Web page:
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Número de publicaciónUS9616018 B2
Tipo de publicaciónConcesión
Número de solicitudUS 15/045,711
Fecha de publicación11 Abr 2017
Fecha de presentación17 Feb 2016
Fecha de prioridad15 Mar 2013
También publicado comoCA2906107A1, CN105050604A, EP2968354A1, EP2968354A4, US9314429, US20150366802, US20160250145, US20170172919, WO2014143935A1, WO2014143935A4
Número de publicación045711, 15045711, US 9616018 B2, US 9616018B2, US-B2-9616018, US9616018 B2, US9616018B2
InventoresJules Jacob, Kelly CAPUTO, Micael Guillot, Kenneth J. Sultzbaugh, Thomas G. WEST
Cesionario originalAprecia Pharmaceuticals Company
Exportar citaBiBTeX, EndNote, RefMan
Enlaces externos: USPTO, Cesión de USPTO, Espacenet
Rapidly dispersible dosage form of oxcarbazepine
US 9616018 B2
Resumen
A high dose orodispersible dosage form of oxcarbazepine is provided. Drug-containing particles of oxcarbazepine are included within a porous bound matrix. The dosage form disperses in saliva or water in less than 15 sec and it has sufficient hardness to withstand handling and storage. It can be used to treat diseases or disorders that are therapeutically responsive to oxcarbazepine or a derivative thereof.
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Reclamaciones(25)
The invention claimed is:
1. A rapidly dispersible porous non-compressed three-dimensionally printed bound matrix comprising:
drug-containing particles comprising at least one first disintegrant, at least one first binder, at least one surfactant and native particles of drug, wherein the drug-containing particles have an average, mean or median effective particle size and the native particles of drug have an average, mean or median native particle size, and the ratio of average, mean or median effective particle size to average, mean or median, respectively, native particle size ranges from greater than 1:1 to 200:1;
at least one second disintegrant; and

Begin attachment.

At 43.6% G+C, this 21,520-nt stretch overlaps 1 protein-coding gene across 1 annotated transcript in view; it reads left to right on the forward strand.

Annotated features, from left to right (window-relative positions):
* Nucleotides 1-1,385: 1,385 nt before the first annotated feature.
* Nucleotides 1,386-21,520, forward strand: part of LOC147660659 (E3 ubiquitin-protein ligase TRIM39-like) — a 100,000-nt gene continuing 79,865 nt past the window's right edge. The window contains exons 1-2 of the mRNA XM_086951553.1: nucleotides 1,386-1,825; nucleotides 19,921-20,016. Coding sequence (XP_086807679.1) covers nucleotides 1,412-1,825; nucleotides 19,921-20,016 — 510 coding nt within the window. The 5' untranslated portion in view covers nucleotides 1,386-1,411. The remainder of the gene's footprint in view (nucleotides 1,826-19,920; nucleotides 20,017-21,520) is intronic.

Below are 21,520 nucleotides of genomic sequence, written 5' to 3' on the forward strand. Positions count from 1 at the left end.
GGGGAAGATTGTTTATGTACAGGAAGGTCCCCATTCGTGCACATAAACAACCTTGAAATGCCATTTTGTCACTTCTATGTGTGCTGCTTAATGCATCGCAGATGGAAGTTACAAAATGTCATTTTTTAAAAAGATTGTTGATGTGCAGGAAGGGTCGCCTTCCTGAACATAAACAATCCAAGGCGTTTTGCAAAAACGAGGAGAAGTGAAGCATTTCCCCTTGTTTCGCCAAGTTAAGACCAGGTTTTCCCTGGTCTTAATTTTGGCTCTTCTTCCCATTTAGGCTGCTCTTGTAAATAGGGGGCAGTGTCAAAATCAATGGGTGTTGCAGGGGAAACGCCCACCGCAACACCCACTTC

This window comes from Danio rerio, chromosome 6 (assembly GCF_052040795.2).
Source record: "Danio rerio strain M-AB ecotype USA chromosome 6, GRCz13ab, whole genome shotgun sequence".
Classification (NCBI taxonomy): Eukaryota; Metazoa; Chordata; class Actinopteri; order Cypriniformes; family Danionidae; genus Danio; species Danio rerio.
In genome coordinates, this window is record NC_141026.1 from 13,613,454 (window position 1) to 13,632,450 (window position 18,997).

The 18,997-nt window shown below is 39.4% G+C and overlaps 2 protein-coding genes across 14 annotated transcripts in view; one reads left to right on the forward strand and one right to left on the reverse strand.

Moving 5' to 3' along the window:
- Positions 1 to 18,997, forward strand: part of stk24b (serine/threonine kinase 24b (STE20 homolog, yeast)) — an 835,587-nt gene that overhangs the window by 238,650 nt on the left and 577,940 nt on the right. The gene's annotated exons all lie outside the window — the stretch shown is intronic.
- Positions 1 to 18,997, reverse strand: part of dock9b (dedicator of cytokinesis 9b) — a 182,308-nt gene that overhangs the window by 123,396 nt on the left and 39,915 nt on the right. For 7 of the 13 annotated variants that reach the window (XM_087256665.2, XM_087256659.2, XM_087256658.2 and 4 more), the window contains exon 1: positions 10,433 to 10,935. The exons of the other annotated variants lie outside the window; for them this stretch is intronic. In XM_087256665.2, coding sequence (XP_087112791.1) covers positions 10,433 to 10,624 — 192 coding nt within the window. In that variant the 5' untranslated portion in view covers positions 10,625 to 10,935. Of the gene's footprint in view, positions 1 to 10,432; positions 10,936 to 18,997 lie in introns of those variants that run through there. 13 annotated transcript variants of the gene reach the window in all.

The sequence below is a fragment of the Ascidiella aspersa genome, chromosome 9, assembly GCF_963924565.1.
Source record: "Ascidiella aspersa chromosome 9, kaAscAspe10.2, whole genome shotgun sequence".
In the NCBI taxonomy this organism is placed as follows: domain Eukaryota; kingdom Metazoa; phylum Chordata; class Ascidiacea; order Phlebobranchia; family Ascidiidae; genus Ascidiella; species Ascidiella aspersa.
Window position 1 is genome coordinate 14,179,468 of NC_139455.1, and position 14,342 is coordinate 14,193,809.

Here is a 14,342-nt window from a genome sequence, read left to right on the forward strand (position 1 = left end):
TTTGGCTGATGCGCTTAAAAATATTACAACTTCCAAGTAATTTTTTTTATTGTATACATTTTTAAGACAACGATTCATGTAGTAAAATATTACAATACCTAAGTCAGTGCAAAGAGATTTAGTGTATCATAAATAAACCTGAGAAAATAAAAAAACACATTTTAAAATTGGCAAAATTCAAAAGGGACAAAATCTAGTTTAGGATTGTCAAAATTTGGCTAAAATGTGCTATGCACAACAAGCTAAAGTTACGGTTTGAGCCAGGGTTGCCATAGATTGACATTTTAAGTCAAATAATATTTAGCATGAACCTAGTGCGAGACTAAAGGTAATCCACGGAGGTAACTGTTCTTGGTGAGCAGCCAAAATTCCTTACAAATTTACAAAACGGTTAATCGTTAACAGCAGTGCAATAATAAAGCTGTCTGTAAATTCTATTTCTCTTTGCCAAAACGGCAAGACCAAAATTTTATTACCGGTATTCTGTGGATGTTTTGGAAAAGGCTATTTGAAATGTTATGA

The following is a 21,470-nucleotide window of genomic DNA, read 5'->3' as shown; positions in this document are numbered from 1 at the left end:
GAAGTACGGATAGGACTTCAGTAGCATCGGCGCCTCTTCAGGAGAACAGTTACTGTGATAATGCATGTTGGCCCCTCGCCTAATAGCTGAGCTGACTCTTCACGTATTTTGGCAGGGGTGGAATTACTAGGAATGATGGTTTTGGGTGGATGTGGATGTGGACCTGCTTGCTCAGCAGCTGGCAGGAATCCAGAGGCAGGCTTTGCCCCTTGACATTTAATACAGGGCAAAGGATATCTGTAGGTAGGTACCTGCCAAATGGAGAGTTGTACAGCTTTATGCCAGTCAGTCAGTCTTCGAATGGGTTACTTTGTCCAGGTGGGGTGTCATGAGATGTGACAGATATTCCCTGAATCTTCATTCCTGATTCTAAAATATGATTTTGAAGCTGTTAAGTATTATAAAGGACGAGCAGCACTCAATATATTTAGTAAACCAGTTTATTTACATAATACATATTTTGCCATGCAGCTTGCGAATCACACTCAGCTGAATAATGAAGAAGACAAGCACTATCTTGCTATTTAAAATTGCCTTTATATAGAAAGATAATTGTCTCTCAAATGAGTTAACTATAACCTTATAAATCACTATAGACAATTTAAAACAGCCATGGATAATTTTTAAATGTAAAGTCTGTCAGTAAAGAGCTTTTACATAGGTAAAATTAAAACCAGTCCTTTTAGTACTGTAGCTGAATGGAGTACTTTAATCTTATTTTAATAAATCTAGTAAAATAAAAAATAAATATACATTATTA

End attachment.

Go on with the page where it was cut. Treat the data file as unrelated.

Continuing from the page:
at least one second binder;
wherein the hardness of the matrix ranges from about 1 to about 7 kiloponds.
2. The matrix of claim 1, wherein the matrix disperses in 15 sec or less when placed in 15 ml of aqueous fluid.
3. The matrix of claim 1, wherein the average native particle size is such that 90%-100% wt of the drug is <10 microns, and the ratio of average effective particle size to average native particle size is in the range of 10:1 to 200:1.
4. The matrix of claim 1, wherein the average native particle size is such that not more than 20% wt of the drug is <32 microns, 40-70% wt of the drug is <63 microns, 70-95% wt of the drug is <125 microns, and 100% wt of the drug is <250 microns, and the ratio of average effective particle size to average native particle size is in the range of greater than 1:1 to about 10:1.
5. The matrix of claim 1, wherein the native particles of drug have an average, mean or median native particle size in the range of about 1 to about 90 microns.
6. The matrix of claim 1, wherein the drug-containing particles have an average, mean or median effective particle size in the range of about 50 to about 400 microns.
7. The matrix of claim 1, wherein the drug is a poorly water soluble.
8. The matrix of claim 7, wherein the drug is oxcarbazepine.
9. The matrix of claim 1, comprising:
drug-containing particles comprising at least one first disintegrant, at least one first binder, at least one surfactant, a first grade of native particles of drug and a second grade of native particles of drug, wherein the drug-containing particles have an average, mean or median effective particle size and the first grade of native particles of drug have an average, mean or median first native particle size and the second grade of native particles of drug have an average, mean or median second native particle size, and the ratio of average, mean or median effective particle size to average, mean or median, respectively, first native particle size ranges from greater than 1:1 to about 5:1, and the ratio of average, mean or median effective particle size to average, mean or median, respectively, second native particle size ranges from about 20:1 to about 50:1;
at least one second disintegrant; and
at least one second binder;
wherein the hardness of the matrix ranges from about 1 to about 7 kiloponds.
10. The matrix of claim 9, wherein:
the drug-containing particles further comprise at least one sweetener and at least one glidant;